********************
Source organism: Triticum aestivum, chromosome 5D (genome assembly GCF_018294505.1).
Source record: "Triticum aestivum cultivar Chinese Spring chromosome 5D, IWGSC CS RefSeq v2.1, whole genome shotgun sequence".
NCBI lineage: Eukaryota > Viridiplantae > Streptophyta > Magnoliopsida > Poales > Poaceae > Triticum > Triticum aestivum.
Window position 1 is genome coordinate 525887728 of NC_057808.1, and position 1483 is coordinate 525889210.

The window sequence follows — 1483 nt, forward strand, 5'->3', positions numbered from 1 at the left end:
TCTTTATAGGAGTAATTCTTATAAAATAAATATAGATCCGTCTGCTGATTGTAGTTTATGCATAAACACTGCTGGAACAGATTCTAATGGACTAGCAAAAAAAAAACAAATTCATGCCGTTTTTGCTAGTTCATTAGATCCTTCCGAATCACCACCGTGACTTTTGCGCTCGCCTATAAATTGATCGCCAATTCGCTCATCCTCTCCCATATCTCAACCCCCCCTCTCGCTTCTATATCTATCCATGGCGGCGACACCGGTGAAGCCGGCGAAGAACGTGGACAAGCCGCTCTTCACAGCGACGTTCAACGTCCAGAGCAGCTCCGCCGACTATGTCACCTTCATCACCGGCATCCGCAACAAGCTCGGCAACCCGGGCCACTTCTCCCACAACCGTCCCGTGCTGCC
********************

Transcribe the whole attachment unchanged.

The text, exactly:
Source organism: Triticum aestivum, chromosome 5D (genome assembly GCF_018294505.1).
Source record: "Triticum aestivum cultivar Chinese Spring chromosome 5D, IWGSC CS RefSeq v2.1, whole genome shotgun sequence".
NCBI lineage: Eukaryota > Viridiplantae > Streptophyta > Magnoliopsida > Poales > Poaceae > Triticum > Triticum aestivum.
Window position 1 is genome coordinate 525887728 of NC_057808.1, and position 1483 is coordinate 525889210.

The window sequence follows — 1483 nt, forward strand, 5'->3', positions numbered from 1 at the left end:
TCTTTATAGGAGTAATTCTTATAAAATAAATATAGATCCGTCTGCTGATTGTAGTTTATGCATAAACACTGCTGGAACAGATTCTAATGGACTAGCAAAAAAAAAACAAATTCATGCCGTTTTTGCTAGTTCATTAGATCCTTCCGAATCACCACCGTGACTTTTGCGCTCGCCTATAAATTGATCGCCAATTCGCTCATCCTCTCCCATATCTCAACCCCCCCTCTCGCTTCTATATCTATCCATGGCGGCGACACCGGTGAAGCCGGCGAAGAACGTGGACAAGCCGCTCTTCACAGCGACGTTCAACGTCCAGAGCAGCTCCGCCGACTATGTCACCTTCATCACCGGCATCCGCAACAAGCTCGGCAACCCGGGCCACTTCTCCCACAACCGTCCCGTGCTGCC